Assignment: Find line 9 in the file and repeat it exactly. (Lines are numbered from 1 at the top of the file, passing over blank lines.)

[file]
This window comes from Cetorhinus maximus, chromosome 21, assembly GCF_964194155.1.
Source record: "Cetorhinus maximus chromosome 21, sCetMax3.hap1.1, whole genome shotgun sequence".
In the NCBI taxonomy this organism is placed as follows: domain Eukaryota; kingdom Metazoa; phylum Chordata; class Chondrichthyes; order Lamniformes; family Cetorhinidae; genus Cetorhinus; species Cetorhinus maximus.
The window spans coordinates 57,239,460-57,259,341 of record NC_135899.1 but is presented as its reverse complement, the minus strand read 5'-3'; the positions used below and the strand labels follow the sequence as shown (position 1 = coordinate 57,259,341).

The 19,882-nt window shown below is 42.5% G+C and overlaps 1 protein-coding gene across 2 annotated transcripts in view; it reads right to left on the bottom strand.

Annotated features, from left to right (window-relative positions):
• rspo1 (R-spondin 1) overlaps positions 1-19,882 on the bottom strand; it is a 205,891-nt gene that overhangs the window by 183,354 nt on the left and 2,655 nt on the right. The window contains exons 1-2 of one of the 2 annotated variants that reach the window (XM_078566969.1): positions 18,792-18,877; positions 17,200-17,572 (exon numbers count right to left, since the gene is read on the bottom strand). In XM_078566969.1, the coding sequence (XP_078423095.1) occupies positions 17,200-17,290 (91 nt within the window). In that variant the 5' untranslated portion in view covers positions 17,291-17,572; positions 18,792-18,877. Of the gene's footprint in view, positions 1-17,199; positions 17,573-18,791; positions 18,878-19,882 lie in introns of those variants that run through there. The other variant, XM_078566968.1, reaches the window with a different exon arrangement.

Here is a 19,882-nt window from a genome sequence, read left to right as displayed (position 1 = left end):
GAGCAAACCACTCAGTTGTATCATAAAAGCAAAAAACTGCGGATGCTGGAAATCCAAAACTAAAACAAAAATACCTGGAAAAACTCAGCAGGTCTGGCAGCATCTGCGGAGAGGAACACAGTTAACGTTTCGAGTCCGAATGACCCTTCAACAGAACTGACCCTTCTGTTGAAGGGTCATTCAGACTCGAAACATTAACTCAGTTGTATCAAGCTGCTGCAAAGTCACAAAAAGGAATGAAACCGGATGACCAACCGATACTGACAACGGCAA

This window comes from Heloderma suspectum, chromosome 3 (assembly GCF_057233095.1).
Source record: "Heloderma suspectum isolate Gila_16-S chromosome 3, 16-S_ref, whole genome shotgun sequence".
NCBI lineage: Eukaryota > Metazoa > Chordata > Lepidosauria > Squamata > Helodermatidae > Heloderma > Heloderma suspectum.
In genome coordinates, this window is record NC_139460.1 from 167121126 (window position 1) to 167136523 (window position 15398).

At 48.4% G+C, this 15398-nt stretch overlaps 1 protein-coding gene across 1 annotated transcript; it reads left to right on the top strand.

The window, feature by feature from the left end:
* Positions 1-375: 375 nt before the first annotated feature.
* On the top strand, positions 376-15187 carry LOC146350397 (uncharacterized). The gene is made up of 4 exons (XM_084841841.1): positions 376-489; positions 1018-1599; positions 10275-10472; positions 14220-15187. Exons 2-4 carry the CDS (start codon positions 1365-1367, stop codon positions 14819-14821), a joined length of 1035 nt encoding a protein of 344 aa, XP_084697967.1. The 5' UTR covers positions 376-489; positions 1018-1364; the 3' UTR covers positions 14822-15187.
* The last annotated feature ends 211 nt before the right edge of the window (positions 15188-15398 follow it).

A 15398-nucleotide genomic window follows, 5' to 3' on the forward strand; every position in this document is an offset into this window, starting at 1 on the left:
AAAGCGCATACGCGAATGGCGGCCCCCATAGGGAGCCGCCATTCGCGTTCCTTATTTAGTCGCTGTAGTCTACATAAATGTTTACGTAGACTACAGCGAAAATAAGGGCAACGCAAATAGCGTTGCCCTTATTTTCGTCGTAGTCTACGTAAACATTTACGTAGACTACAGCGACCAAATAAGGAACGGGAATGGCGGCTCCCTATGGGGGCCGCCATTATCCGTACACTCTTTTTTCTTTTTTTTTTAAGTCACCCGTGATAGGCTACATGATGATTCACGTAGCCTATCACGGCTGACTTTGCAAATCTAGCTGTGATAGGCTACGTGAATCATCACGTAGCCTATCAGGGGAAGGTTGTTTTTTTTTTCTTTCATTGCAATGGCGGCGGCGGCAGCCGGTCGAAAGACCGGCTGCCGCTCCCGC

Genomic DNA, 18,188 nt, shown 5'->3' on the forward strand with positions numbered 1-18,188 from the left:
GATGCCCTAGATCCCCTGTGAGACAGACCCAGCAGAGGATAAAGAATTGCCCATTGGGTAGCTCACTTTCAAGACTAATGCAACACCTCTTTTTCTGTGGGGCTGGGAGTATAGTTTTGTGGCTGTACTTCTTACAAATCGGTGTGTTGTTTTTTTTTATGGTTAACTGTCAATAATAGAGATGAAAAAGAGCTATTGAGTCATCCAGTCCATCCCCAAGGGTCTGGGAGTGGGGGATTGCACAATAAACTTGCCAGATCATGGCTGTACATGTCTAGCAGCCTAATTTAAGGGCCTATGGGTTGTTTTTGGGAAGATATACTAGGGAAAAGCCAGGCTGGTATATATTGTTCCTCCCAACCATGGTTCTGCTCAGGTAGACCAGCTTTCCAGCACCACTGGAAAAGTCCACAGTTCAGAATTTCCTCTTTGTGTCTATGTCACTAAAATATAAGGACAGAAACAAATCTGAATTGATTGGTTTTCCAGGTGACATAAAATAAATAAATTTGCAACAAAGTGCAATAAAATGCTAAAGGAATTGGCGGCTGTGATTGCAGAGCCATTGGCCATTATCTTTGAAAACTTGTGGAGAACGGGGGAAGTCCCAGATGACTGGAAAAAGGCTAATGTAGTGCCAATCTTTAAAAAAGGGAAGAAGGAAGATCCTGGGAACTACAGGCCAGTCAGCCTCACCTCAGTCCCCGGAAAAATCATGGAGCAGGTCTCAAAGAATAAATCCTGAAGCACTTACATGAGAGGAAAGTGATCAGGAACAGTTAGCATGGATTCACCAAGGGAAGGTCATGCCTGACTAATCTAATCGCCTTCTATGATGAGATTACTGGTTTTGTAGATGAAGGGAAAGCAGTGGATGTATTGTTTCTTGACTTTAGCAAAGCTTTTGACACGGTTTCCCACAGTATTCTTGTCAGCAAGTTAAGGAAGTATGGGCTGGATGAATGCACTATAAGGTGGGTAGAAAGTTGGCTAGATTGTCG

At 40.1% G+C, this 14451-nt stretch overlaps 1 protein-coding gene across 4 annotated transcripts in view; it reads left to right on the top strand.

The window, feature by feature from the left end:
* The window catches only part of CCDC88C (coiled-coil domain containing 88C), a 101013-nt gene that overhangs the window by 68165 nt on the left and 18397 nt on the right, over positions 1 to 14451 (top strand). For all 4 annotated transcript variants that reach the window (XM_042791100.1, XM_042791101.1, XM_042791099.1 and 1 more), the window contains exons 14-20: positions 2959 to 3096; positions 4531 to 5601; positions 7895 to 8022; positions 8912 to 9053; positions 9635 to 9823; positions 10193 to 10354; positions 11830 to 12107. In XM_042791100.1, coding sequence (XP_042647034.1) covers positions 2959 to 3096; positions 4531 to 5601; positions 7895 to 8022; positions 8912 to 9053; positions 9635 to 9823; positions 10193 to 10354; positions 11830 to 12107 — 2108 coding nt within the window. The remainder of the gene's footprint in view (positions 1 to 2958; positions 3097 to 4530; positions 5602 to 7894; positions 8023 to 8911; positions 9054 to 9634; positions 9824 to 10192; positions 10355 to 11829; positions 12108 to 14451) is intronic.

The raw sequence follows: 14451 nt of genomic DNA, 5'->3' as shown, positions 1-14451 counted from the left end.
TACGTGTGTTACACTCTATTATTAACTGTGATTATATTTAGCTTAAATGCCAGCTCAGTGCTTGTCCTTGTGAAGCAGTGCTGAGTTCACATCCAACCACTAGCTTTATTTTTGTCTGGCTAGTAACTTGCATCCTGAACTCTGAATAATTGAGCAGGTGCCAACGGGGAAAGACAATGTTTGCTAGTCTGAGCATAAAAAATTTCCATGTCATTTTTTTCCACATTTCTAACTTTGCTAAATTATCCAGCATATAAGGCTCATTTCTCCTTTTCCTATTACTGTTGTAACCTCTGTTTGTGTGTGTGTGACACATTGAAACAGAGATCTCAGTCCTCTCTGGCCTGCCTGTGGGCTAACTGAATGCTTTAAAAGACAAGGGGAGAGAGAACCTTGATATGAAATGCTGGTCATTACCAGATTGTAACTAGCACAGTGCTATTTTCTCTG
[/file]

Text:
GAGCAAACCACTCAGTTGTATCATAAAAGCAAAAAACTGCGGATGCTGGAAATCCAAAACTAAAACAAAAATACCTGGAAAAACTCAGCAGGTCTGGCAGCATCTGCGGAGAGGAACACAGTTAACGTTTCGAGTCCGAATGACCCTTCAACAGAACTGACCCTTCTGTTGAAGGGTCATTCAGACTCGAAACATTAACTCAGTTGTATCAAGCTGCTGCAAAGTCACAAAAAGGAATGAAACCGGATGACCAACCGATACTGACAACGGCAA